- There is delight. Looking through telescopes, seeing images of nebulae, reading of natural selection and mulling over sponge crabs can give a sense of joy and intrigue. The more you wonder about what is around you and within you, the tiny creatures in your gut and the blue whales in the sea, the more the intrigue grows. Intrigue and questioning existence, wondering about self-consciousness, peering at snail shells and picking up earthworms can help rid you of the ennui of existence that can plague some people.
- All human beings should be made to watch Carl Sagan’s Pale Blue Dot, it is good to have a sense of our place in the universe and the fragility of life.
To sum up, the main reasons I think I am interested in science are to improve my understanding of other people and myself, to enhance my thinking when making decisions and wishing to interrogate others, to give a sense of drama and narrative without resorting to the mystical or more than likely made up, because it is an engrossing way of spending time, because it creates an immense, perhaps infinite, landscape for the imagination and is an impetus to “do things”.
From a selfish point of view, to hell with it, why know about science? You can eat cheesburgers, drive fast cars, leer, hoot and holler without reading about background microwave radiation, coral reefs and orchids. From a self-interested perspective, there may be more in it than you imagine. Life in the western world may be less precarious than it once was, but everything that can make us brittle and dust again is still harboured in and around us. A world of narcissists and sociopaths does not bode well for human evolution.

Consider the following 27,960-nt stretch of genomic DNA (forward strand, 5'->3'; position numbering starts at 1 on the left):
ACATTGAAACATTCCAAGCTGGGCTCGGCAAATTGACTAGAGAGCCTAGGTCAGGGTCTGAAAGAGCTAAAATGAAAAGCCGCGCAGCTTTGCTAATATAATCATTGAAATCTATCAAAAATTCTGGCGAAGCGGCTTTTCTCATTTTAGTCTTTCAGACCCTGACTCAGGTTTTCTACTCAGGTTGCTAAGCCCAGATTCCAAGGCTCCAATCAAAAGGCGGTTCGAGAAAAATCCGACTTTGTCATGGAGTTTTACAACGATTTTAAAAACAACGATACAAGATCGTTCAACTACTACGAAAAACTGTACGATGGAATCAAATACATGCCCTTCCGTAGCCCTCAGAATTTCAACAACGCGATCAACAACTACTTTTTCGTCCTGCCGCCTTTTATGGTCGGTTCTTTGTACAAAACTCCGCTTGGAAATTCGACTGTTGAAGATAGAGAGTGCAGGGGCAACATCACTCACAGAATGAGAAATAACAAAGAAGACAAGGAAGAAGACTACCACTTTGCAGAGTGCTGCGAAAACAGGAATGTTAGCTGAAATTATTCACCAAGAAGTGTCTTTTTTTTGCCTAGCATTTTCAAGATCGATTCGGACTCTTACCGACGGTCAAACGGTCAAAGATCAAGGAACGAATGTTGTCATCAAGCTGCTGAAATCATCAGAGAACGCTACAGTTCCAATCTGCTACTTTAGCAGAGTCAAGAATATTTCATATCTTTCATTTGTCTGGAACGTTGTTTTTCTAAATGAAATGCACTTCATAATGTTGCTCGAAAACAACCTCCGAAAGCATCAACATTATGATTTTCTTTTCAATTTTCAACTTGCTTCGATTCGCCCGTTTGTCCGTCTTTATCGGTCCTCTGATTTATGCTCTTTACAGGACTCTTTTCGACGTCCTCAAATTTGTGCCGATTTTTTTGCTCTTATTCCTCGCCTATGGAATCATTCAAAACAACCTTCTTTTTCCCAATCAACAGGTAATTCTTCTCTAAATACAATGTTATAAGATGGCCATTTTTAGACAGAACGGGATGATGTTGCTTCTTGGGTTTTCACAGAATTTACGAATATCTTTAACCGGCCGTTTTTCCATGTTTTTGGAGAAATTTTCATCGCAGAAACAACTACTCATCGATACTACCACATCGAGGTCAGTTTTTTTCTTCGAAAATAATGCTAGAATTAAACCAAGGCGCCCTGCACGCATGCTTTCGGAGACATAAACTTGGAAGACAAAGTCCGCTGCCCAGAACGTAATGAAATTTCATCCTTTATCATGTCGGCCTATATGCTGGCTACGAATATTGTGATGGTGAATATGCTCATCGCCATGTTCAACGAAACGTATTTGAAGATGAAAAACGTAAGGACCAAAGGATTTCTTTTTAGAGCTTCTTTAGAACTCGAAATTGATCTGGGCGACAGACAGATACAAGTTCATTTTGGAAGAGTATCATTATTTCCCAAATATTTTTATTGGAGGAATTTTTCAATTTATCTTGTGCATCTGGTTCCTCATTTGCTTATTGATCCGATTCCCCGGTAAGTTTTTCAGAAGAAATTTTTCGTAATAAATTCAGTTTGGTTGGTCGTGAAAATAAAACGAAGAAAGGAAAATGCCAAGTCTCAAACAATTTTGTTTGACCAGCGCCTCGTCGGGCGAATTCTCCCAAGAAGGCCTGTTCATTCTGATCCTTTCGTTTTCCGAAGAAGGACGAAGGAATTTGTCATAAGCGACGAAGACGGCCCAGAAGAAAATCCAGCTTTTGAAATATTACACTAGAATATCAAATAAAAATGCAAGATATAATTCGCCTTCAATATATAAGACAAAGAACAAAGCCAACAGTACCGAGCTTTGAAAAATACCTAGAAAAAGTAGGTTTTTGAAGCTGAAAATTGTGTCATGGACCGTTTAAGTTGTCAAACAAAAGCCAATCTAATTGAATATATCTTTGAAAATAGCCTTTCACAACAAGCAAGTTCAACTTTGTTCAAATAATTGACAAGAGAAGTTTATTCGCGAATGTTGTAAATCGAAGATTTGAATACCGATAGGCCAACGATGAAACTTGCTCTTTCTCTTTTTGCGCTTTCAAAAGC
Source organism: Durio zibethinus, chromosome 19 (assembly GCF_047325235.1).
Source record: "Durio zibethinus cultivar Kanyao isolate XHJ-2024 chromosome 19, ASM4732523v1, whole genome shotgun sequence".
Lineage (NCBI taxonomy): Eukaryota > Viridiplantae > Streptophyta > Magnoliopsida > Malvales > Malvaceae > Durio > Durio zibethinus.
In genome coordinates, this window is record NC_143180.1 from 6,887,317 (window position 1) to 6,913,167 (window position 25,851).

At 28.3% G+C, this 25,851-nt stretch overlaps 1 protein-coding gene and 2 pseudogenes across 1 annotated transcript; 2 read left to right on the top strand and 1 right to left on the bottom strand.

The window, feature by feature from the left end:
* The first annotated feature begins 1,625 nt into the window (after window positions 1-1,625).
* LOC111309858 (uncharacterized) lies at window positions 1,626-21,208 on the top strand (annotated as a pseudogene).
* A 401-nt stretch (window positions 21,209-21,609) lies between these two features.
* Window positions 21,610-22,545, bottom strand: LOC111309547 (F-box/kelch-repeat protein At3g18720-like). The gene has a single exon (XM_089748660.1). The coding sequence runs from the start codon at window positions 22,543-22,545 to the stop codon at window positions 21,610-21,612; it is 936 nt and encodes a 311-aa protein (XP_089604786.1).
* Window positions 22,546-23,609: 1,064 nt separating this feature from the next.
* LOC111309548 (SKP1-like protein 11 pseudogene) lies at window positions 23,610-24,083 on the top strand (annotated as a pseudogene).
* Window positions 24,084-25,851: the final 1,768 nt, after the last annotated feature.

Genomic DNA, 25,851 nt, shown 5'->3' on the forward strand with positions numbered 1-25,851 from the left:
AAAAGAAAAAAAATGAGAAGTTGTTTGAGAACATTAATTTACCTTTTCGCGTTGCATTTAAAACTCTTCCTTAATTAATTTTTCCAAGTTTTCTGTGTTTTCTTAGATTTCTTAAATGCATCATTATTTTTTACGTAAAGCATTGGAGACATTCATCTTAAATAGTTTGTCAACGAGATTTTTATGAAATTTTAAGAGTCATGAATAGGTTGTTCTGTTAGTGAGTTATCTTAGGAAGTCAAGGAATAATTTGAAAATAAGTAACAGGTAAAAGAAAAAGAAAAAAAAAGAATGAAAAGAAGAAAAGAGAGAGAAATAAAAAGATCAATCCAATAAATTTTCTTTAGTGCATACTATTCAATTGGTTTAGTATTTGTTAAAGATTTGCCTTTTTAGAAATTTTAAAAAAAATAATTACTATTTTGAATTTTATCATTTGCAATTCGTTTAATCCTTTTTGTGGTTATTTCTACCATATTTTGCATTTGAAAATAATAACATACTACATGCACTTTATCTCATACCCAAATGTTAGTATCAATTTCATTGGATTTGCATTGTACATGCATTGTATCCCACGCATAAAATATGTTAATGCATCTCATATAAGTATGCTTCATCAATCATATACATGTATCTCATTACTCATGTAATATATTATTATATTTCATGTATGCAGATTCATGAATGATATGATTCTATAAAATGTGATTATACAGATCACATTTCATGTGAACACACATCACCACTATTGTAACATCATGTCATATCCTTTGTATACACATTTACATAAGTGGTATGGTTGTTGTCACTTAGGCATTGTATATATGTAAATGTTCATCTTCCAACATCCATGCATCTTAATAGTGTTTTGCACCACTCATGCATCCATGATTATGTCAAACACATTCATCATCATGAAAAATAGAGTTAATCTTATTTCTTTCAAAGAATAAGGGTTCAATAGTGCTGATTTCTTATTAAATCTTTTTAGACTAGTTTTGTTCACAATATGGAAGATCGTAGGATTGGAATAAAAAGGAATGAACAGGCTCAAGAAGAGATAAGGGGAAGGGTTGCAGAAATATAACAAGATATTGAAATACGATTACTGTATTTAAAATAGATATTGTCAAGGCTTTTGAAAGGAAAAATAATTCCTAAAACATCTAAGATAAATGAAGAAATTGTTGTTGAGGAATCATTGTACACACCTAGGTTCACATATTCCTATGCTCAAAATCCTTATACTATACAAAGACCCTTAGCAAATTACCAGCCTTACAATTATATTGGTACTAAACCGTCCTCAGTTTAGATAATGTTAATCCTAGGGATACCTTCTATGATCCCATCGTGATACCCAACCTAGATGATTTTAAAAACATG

To start the journey of understanding why we are where we are, to attempt to grasp the problems that our descendants may face if we are too casual or heartless with our implements and momentary gains seems to be a worthwhile and rewarding way of spending your free time. This is not just through science, it is through history, literature, philosophy and through a telescope.
My apologies to the nihilists I have infuriated by writing this.
Whatever happens, as things stand now, you will die and I will die. We’ll rot and the atoms that were us will be different things, they’ll be in the animate and inanimate, streams, moths and bark. What you may consider to be your atoms (on loan) maybe mixed up with your mortal enemies atoms, and there’s nothing you’ll be able to do about it, because YOU’ll be no more and neither will he.
If you really think that because there is no grand purpose and meaning written in the blueprint of the universe then there is no point in doing anything, if you want to be that bleak teen or the human sneering at the back and feeling superior because “you’ve risen above it all”, well pecans to you.
My Importance of Being Interested tour is off to Radlett, Bristol, Shoreham, Isle of Wight soon, plus 40 further dates. All details HERE
Happiness through Science DVD incl Brian Cox commentary available HERE